Recorded December 4, 2008

Halal food on US University campuses

Islam Online examines the availability of halal, or Islamically permissible foods on various US university and college campuses. At Stanford University, halal food is widely available on several places of the campus – though it is not already made, but must be done so on-demand. At Harvard University, already-made halal meals on campus have been stimulated by support from wealthy Arab countries. However, such availability is not always the case on other campuses with growing a growing Muslim student body. A Yale student reflects on the dining halls of the university’s New Haven, Connecticut campus. “I didn’t find any halal grocery or meat store on the campus. I had no car and we were frustrated,” reported Imtiaz Ali. Georgia Tech students reported sticking to vegetarian meals, without a halal option at school.

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Harvard sets up women’s gym times to accommodate Muslim requests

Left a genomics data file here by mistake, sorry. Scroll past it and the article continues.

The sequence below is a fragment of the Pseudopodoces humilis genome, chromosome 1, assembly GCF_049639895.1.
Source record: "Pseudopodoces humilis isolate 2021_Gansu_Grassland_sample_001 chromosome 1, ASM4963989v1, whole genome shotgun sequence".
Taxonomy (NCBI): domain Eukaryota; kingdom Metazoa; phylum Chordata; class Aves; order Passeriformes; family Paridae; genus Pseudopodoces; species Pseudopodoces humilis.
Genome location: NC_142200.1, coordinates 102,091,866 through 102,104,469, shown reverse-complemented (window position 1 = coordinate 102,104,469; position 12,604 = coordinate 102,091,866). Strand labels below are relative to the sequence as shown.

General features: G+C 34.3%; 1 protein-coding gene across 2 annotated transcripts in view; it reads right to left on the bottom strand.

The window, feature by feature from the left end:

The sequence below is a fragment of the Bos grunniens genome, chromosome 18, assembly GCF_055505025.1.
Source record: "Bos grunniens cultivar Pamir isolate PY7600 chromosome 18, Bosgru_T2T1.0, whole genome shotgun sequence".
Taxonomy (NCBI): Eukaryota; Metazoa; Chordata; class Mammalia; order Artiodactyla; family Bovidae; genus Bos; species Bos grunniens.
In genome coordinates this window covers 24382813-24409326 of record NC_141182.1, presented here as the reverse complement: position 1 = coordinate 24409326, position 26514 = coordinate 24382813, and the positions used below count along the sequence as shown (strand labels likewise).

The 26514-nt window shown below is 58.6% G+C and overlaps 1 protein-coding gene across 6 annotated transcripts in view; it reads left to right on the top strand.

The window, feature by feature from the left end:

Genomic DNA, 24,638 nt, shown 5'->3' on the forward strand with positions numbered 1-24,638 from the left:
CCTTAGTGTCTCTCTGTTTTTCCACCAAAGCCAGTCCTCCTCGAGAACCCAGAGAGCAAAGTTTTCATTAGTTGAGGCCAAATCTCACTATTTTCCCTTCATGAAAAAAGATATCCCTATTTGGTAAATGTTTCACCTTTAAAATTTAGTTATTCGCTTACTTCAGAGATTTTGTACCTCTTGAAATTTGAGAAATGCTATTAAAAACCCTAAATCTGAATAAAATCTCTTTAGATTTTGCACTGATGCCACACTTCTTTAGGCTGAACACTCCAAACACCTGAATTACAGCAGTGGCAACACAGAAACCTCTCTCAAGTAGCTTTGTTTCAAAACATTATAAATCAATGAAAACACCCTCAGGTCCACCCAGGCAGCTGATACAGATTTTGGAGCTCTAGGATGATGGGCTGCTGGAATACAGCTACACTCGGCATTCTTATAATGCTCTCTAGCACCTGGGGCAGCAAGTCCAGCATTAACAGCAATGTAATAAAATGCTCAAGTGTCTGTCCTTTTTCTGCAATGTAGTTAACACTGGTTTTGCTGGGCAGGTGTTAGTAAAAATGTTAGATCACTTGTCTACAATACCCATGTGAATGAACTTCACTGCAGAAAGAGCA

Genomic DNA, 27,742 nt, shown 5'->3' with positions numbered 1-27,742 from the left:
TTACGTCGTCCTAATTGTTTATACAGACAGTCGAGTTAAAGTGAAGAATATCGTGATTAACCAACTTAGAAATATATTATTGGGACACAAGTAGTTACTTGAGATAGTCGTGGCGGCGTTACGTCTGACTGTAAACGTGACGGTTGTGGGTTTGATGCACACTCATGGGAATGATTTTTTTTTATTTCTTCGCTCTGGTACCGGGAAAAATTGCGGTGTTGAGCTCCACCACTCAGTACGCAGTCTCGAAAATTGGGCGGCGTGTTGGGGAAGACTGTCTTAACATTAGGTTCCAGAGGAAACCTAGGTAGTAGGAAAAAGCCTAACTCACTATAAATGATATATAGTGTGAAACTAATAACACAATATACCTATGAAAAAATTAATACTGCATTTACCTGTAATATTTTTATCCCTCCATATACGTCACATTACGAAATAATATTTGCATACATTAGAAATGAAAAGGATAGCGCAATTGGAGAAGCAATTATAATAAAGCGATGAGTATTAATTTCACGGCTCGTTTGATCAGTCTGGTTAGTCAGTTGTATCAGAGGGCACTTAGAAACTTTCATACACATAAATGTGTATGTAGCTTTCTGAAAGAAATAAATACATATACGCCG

Harvard University’s trial policy of denying men use of one of its gyms for six hours a week is causing frustration and controversy among some students. The decision was made to accommodate Muslim women to use athletic and exercise facilities without compromising certain moral obligations relating to gender rules. The Quadrangle Recreational Athletic Center has been open only to women from 8-10am on Tuesdays and Thursdays, and 3-5pm on Mondays, allowing some Muslim women to dress more suitably for exercising. Critics of the move say that cultural notions of modesty become unnecessarily merged with religion, and cite that while only 6 students complained of no female-only hours, the result is now leaving half of the facility’s members shut out. However, proponents cite that the move is expanding the choice for some women who do not feel comfortable exercising in front of males. While the issue has been the topic of debate on a number of news talk segments, the Harvard Crimson suggests that on campus, students’ negative reactions were more directed towards the media than to the policy change.